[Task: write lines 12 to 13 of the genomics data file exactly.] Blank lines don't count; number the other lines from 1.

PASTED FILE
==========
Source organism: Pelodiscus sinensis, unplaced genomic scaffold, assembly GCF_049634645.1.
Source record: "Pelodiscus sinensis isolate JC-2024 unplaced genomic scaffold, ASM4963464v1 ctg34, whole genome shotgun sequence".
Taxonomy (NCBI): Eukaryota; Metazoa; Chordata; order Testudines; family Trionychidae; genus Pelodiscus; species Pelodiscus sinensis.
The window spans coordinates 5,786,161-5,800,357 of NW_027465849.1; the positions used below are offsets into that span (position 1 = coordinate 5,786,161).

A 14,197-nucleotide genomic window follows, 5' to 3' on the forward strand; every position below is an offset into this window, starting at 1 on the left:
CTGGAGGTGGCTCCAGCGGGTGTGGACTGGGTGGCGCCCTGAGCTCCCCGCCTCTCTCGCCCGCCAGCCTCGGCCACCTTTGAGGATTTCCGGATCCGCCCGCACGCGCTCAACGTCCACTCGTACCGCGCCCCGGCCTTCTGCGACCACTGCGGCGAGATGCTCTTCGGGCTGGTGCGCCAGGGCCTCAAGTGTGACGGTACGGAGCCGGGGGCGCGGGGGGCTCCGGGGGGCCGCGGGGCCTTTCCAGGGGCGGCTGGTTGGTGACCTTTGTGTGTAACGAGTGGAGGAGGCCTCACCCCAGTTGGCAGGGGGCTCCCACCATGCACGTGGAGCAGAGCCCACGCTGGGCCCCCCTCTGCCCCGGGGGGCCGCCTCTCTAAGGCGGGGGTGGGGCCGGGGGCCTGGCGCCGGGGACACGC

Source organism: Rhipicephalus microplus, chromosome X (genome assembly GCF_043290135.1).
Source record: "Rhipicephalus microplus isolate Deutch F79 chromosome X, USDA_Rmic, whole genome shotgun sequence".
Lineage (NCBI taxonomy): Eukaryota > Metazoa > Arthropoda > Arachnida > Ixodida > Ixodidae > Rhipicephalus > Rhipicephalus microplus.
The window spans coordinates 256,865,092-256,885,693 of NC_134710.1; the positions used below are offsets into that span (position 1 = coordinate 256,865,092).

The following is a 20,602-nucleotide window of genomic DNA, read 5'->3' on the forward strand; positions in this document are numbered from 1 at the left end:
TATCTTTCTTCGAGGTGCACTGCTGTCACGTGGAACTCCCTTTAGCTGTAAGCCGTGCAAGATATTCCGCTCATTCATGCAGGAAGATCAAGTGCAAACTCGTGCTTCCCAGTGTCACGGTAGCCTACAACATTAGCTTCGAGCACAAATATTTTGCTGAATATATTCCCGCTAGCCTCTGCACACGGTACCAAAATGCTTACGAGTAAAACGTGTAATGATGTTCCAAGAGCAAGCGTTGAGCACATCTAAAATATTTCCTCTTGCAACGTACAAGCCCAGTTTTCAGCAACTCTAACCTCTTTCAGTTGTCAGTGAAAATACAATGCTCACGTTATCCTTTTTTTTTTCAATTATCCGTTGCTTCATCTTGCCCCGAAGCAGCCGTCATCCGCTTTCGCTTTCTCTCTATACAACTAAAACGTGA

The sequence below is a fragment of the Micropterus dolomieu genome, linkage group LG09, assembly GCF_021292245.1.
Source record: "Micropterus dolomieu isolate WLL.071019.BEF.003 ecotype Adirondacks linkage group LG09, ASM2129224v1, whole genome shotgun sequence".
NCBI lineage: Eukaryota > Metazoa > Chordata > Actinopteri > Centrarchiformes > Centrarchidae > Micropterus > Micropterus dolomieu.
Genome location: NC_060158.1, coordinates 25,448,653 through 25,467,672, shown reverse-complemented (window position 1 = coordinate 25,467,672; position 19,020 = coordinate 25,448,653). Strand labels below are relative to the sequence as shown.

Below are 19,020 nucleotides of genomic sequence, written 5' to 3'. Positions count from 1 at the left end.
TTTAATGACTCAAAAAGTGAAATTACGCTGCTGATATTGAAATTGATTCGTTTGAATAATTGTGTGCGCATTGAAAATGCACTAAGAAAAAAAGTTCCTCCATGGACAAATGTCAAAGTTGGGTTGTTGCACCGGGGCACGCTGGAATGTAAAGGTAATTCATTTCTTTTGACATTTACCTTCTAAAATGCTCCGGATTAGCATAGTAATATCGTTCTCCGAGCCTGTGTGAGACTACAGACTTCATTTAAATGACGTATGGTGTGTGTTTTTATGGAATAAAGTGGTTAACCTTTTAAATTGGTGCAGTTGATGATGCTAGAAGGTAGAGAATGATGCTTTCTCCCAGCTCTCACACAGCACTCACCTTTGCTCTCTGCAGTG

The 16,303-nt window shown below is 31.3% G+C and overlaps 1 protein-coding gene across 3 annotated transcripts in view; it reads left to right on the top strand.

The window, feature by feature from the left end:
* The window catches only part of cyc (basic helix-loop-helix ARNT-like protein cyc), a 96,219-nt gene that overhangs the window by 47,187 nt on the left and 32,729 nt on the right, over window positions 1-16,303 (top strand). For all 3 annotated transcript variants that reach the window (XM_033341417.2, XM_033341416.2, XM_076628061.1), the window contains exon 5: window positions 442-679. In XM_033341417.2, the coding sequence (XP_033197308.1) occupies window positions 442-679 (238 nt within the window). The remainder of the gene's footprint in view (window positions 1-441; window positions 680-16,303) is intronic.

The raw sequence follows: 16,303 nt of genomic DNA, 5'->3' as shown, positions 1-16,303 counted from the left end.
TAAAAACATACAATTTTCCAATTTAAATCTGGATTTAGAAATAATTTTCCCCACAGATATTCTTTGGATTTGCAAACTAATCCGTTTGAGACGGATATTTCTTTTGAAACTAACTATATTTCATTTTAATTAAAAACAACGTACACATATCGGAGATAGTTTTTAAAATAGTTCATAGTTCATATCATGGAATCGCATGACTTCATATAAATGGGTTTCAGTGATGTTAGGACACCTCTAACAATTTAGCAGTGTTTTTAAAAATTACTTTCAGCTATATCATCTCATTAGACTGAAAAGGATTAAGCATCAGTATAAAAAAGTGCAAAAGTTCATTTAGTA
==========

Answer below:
TATCTTTCTTCGAGGTGCACTGCTGTCACGTGGAACTCCCTTTAGCTGTAAGCCGTGCAAGATATTCCGCTCATTCATGCAGGAAGATCAAGTGCAAACTCGTGCTTCCCAGTGTCACGGTAGCCTACAACATTAGCTTCGAGCACAAATATTTTGCTGAATATATTCCCGCTAGCCTCTGCACACGGTACCAAAATGCTTACGAGTAAAACGTGTAATGATGTTCCAAGAGCAAGCGTTGAGCACATCTAAAATATTTCCTCTTGCAACGTACAAGCCCAGTTTTCAGCAACTCTAACCTCTTTCAGTTGTCAGTGAAAATACAATGCTCACGTTATCCTTTTTTTTTTCAATTATCCGTTGCTTCATCTTGCCCCGAAGCAGCCGTCATCCGCTTTCGCTTTCTCTCTATACAACTAAAACGTGA

The sequence below is a fragment of the Micropterus dolomieu genome, linkage group LG09, assembly GCF_021292245.1.